|The Zither and Polyphonic Baroque Music|
|Keyboards available to Bach|
|Rebutting a criticism|
And so it could happen that a well-known composer wrote me, upon publication of my zither arrangement of a Bach chaconne, that he congratulated me on this outstanding work but found it a sacrilege against Bach to reproduce his music on an instrument whose task was to create atmosphere at heurigen festivals; that such a work could only come into its own on the piano, that Bach would have been the last to entrust it to an instrument as sound-poor as the zither •••••
••••• the judgment of this musician shows clearly that he rejects the zither because his hearing, set for the excessive volume of the piano, is not capable of perceiving the timbre range contained in the zither's dynamic range -- which is actually so essential for proper performance of Bach's works. In fact the zither possesses all of the qualities that musicians and instrument makers vainly sought to unite in one instrument at the onset of monody and that pianists ••••• attribute to their instrument through auto-suggestion. The zither has an even more expressive and modulatable tone than the clavichord, since the tones are produced directly by the fingers, without the intercession of tangents. And its tone can, as on the clavichord and the piano, be nuanced in all possible volume gradations, both gradually and suddenly. Its strings, including silk (nylon), gut, brass, and steel, produce an even more timbred sound than the harpsichord. Its technique allows timbre mixtures in infinite combination, such as are possible only in an orchestra; the very same chord, for example, can be formed in more than thirty different combinations. And by striking the strings at a different point, the zitherist can also shade the sound in all gradations or, as it were, pull out stops as on the harpsichord or the organ. The various ways of striking the fingerboard strings with the ring or the soft fingertip (pizzicato) -- and of articulating (hammer-on, ring-binding, pull-off, sliding) as well as the production of harmonics (bell tones, flageolets) on both the fingerboard and the free-swinging strings, greatly increase the zither's capabilities for expression. I would like to take this opportunity to draw attention to yet another particular timbre on the fingerboard, which, so far as I know, has never been exploited. It corresponds approximately to what harp players call "étouffé" (smothered), which is done by placing the finger on the string over the fret of the tone to be played but not pressing on the string, and then striking with the ring. The pressure on the string must be strong enough that it does not buzz but that a short "smothered" tone results. Produced in ensemble-playing and used appropriately this timbre is singularly effective.
The only thing the zither "lacks" in comparison with the above instruments is the piano's volume, and we affirm this with satisfaction, for it is exactly this exaggerated culture of loudness in today's concert usage that has ruined the public's sense of hearing, as mentioned above. But even so, the zither's tone is significantly louder than that of the clavichord and at least as loud as that of the harpsichord. There is thus no doubt that both polyphonic Baroque works and works in the Classic, Romantic, and even many contemporary styles can be performed satisfyingly on the zither with regard to sound -- so far as allowed by the mechanics of playing the zither. Both styles are possible technically on the modern piano, but polyphonic music cannot be reproduced adequately as to sound. In contrast, the zither is particularly suited for polyphonic playing because of the transparency possible in zither settings and of the zither's timbre range. That Bach, who "felt particularly drawn to the clavichord for his private musical entertainment, because the other keyboard instruments were too soulless for him, and he held it to be the best suited for performing his most refined ideas": that Bach would be the last one to entrust his works to an instrument like the zither with its even richer possibilities for expression than the clavichord: this is patently absurd.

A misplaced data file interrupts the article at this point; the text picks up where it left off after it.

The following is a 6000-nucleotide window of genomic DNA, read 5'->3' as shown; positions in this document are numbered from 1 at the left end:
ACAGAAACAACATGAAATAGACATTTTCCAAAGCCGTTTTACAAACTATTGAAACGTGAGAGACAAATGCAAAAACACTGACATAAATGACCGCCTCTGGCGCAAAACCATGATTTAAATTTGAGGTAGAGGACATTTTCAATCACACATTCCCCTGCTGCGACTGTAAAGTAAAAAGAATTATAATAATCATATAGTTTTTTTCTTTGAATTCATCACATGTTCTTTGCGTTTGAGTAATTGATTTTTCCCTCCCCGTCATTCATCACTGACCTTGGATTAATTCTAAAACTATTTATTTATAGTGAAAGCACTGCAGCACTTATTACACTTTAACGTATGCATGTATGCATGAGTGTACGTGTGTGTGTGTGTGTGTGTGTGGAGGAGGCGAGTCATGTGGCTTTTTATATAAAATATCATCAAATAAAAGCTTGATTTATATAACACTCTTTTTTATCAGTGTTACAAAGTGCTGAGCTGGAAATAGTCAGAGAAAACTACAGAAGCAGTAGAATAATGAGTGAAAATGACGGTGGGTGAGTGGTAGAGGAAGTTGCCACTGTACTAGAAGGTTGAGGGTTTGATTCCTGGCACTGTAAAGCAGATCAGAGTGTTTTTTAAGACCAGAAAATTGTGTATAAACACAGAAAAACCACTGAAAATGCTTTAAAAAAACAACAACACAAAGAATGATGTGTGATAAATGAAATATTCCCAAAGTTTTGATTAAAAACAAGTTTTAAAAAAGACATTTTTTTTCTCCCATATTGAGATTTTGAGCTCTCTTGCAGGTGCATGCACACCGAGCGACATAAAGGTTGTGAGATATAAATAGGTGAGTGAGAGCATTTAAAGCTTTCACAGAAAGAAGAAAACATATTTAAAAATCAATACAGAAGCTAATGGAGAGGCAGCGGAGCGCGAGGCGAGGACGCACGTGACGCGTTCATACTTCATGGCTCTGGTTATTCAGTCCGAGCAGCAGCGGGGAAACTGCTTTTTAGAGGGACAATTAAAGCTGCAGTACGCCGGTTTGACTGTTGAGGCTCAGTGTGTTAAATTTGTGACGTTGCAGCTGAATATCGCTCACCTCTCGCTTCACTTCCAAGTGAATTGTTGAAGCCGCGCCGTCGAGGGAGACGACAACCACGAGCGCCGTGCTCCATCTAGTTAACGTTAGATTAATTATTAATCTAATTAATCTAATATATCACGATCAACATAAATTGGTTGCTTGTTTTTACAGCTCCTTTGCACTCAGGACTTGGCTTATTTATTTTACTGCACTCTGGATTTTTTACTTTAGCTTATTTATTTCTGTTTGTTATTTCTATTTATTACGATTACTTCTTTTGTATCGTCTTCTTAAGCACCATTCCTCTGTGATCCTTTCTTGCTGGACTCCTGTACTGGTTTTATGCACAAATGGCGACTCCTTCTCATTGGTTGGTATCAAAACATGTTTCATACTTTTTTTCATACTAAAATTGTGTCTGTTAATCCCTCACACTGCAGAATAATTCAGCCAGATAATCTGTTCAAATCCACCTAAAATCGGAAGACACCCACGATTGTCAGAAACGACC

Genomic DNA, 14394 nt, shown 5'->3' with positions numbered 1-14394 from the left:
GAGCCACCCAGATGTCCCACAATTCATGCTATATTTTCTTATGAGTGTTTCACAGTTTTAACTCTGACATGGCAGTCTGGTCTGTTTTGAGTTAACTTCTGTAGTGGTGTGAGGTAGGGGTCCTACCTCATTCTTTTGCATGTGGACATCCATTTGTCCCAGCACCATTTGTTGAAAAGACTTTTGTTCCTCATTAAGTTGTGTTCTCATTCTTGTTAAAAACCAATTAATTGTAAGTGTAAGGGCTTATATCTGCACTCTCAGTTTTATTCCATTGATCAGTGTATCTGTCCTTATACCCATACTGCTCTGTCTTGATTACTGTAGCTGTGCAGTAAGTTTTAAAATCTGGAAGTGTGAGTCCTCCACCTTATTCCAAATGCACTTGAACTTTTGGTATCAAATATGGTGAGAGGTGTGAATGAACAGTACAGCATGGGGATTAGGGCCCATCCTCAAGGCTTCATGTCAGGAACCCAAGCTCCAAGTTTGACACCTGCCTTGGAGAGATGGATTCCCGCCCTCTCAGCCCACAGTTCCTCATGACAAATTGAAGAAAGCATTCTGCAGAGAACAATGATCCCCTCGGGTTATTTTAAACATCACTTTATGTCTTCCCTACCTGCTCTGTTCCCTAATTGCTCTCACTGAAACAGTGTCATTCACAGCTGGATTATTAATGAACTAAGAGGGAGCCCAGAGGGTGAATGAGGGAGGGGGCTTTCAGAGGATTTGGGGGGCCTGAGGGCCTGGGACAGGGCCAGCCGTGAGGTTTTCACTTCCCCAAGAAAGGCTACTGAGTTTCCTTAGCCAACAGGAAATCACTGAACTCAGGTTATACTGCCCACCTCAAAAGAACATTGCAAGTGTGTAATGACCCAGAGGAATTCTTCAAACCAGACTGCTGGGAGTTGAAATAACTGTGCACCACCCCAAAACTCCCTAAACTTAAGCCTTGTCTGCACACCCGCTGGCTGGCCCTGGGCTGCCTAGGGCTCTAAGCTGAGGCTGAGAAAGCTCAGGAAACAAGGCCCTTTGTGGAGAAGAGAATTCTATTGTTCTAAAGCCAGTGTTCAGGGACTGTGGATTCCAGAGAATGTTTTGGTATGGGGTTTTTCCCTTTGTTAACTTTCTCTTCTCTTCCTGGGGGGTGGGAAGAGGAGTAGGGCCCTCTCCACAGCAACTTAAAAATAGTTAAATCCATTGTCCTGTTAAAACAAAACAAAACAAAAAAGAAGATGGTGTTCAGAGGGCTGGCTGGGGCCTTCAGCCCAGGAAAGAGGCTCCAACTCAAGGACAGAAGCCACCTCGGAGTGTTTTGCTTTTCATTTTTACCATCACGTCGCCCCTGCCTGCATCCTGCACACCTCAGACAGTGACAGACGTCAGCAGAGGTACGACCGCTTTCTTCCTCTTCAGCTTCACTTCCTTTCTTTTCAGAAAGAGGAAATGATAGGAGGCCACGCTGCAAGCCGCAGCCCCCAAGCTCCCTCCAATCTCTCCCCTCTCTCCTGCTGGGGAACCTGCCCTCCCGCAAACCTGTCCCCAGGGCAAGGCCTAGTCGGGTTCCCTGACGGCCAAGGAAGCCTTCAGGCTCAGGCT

The zither does not turn to the entertainment-seeking throng with virtuoso achievements. It cannot be used for large rooms or fortissimos but is, by its nature, like the clavichord, an ideal house instrument, for the edification of the player and a small circle of like-feeling connoisseurs •••••
That Bach did not scorn the lute, much poorer in sound than the zither, is shown by the fact that he composed and transcribed for it ••••• [TN: He also taught the lute, ••••• admired and was friends with lute virtuosos Ernst Gottlieb Baron and Sylvius Leopold Weiss, ••••• and had a lute-harpsichord built for himself (of which a description follows).] •••••
It is not necessary to present further arguments in order to counter the foolish criticisms raised by certain pedants against the zither as a means of performing polyphonic Baroque music. Since the technique of zither playing is basically different from that of keyboard instruments, only a few keyboard works from the musical treasure of Bach's time can be performed on the zither. Nevertheless, there are some, for example the great C-major toccata for organ, that except for a few measures fit the zither as though Bach had written them especially for it. There are also his works for violin and cello, most of which can be arranged to conform to the sound and the playing technique of the zither as though they were originally composed for our instrument.